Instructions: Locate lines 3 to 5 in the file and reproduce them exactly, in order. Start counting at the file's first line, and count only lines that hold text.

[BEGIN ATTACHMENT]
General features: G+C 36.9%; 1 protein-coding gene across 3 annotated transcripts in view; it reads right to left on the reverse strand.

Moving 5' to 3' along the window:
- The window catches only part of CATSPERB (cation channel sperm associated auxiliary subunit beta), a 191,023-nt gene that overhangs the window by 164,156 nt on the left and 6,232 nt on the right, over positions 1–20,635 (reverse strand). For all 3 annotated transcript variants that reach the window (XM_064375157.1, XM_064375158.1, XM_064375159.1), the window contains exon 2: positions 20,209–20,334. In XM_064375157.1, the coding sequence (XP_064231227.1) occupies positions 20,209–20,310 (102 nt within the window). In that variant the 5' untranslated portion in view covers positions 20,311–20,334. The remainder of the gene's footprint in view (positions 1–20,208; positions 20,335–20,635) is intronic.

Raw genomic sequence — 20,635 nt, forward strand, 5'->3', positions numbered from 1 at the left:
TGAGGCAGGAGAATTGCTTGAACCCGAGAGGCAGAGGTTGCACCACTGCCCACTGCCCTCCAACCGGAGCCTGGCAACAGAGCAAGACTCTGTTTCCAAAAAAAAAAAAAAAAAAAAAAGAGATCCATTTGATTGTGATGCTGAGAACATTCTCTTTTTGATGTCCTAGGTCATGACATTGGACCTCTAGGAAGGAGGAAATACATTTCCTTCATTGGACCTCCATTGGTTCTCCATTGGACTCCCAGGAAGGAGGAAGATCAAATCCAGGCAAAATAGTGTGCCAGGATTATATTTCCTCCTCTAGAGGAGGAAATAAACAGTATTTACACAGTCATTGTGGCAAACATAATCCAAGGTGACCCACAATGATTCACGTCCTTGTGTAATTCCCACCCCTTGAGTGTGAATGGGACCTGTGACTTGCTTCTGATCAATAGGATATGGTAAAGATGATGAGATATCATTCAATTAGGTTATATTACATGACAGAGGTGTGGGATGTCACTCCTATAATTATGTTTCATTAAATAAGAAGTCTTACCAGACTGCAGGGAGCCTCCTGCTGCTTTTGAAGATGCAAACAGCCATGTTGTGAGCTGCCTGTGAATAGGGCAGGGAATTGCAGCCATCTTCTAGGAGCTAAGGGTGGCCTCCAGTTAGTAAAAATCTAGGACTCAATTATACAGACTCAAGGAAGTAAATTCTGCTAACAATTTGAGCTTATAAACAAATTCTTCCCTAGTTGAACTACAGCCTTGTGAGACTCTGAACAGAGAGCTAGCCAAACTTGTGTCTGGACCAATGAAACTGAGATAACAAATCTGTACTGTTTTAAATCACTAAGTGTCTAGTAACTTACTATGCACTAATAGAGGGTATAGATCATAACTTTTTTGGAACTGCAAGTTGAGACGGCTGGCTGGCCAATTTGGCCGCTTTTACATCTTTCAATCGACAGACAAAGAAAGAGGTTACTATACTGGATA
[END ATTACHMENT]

- The window catches only part of CATSPERB (cation channel sperm associated auxiliary subunit beta), a 191,023-nt gene that overhangs the window by 164,156 nt on the left and 6,232 nt on the right, over positions 1–20,635 (reverse strand). For all 3 annotated transcript variants that reach the window (XM_064375157.1, XM_064375158.1, XM_064375159.1), the window contains exon 2: positions 20,209–20,334. In XM_064375157.1, the coding sequence (XP_064231227.1) occupies positions 20,209–20,310 (102 nt within the window). In that variant the 5' untranslated portion in view covers positions 20,311–20,334. The remainder of the gene's footprint in view (positions 1–20,208; positions 20,335–20,635) is intronic.

Raw genomic sequence — 20,635 nt, forward strand, 5'->3', positions numbered from 1 at the left:
TGAGGCAGGAGAATTGCTTGAACCCGAGAGGCAGAGGTTGCACCACTGCCCACTGCCCTCCAACCGGAGCCTGGCAACAGAGCAAGACTCTGTTTCCAAAAAAAAAAAAAAAAAAAAAAGAGATCCATTTGATTGTGATGCTGAGAACATTCTCTTTTTGATGTCCTAGGTCATGACATTGGACCTCTAGGAAGGAGGAAATACATTTCCTTCATTGGACCTCCATTGGTTCTCCATTGGACTCCCAGGAAGGAGGAAGATCAAATCCAGGCAAAATAGTGTGCCAGGATTATATTTCCTCCTCTAGAGGAGGAAATAAACAGTATTTACACAGTCATTGTGGCAAACATAATCCAAGGTGACCCACAATGATTCACGTCCTTGTGTAATTCCCACCCCTTGAGTGTGAATGGGACCTGTGACTTGCTTCTGATCAATAGGATATGGTAAAGATGATGAGATATCATTCAATTAGGTTATATTACATGACAGAGGTGTGGGATGTCACTCCTATAATTATGTTTCATTAAATAAGAAGTCTTACCAGACTGCAGGGAGCCTCCTGCTGCTTTTGAAGATGCAAACAGCCATGTTGTGAGCTGCCTGTGAATAGGGCAGGGAATTGCAGCCATCTTCTAGGAGCTAAGGGTGGCCTCCAGTTAGTAAAAATCTAGGACTCAATTATACAGACTCAAGGAAGTAAATTCTGCTAACAATTTGAGCTTATAAACAAATTCTTCCCTAGTTGAACTACAGCCTTGTGAGACTCTGAACAGAGAGCTAGCCAAACTTGTGTCTGGACCAATGAAACTGAGATAACAAATCTGTACTGTTTTAAATCACTAAGTGTCTAGTAACTTACTATGCACTAATAGAGGGTATAGATCATAACTTTTTTGGAACTGCAAGTTGAGACGGCTGGCTGGCCAATTTGGCCGCTTTTACATCTTTCAATCGACAGACAAAGAAAGAGGTTACTATACTGGATA